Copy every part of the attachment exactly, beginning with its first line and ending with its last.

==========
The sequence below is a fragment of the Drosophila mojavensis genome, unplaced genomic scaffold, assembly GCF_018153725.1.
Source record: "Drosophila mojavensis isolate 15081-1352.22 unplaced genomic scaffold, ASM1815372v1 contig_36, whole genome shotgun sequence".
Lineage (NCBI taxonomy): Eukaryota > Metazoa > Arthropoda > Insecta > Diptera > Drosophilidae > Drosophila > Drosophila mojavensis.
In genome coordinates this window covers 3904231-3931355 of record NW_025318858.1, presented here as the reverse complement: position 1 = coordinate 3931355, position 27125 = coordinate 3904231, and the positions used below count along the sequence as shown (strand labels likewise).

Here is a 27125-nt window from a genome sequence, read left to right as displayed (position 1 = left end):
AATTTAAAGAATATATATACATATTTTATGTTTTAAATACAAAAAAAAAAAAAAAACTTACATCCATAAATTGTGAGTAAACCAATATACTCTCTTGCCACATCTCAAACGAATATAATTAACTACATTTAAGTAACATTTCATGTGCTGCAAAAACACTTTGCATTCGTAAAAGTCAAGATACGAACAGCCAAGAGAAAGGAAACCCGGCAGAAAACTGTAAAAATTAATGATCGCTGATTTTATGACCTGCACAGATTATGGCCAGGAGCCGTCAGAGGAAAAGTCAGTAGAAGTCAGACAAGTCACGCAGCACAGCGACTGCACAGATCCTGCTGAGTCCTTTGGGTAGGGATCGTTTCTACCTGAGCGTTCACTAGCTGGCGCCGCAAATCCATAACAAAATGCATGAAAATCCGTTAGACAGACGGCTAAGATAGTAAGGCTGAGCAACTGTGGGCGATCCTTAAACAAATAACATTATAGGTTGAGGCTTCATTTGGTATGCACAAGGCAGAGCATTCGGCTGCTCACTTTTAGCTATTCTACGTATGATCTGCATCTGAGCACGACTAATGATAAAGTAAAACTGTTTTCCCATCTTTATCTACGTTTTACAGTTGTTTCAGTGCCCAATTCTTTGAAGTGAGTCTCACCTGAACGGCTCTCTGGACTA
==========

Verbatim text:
The sequence below is a fragment of the Drosophila mojavensis genome, unplaced genomic scaffold, assembly GCF_018153725.1.
Source record: "Drosophila mojavensis isolate 15081-1352.22 unplaced genomic scaffold, ASM1815372v1 contig_36, whole genome shotgun sequence".
Lineage (NCBI taxonomy): Eukaryota > Metazoa > Arthropoda > Insecta > Diptera > Drosophilidae > Drosophila > Drosophila mojavensis.
In genome coordinates this window covers 3904231-3931355 of record NW_025318858.1, presented here as the reverse complement: position 1 = coordinate 3931355, position 27125 = coordinate 3904231, and the positions used below count along the sequence as shown (strand labels likewise).

Here is a 27125-nt window from a genome sequence, read left to right as displayed (position 1 = left end):
AATTTAAAGAATATATATACATATTTTATGTTTTAAATACAAAAAAAAAAAAAAAACTTACATCCATAAATTGTGAGTAAACCAATATACTCTCTTGCCACATCTCAAACGAATATAATTAACTACATTTAAGTAACATTTCATGTGCTGCAAAAACACTTTGCATTCGTAAAAGTCAAGATACGAACAGCCAAGAGAAAGGAAACCCGGCAGAAAACTGTAAAAATTAATGATCGCTGATTTTATGACCTGCACAGATTATGGCCAGGAGCCGTCAGAGGAAAAGTCAGTAGAAGTCAGACAAGTCACGCAGCACAGCGACTGCACAGATCCTGCTGAGTCCTTTGGGTAGGGATCGTTTCTACCTGAGCGTTCACTAGCTGGCGCCGCAAATCCATAACAAAATGCATGAAAATCCGTTAGACAGACGGCTAAGATAGTAAGGCTGAGCAACTGTGGGCGATCCTTAAACAAATAACATTATAGGTTGAGGCTTCATTTGGTATGCACAAGGCAGAGCATTCGGCTGCTCACTTTTAGCTATTCTACGTATGATCTGCATCTGAGCACGACTAATGATAAAGTAAAACTGTTTTCCCATCTTTATCTACGTTTTACAGTTGTTTCAGTGCCCAATTCTTTGAAGTGAGTCTCACCTGAACGGCTCTCTGGACTA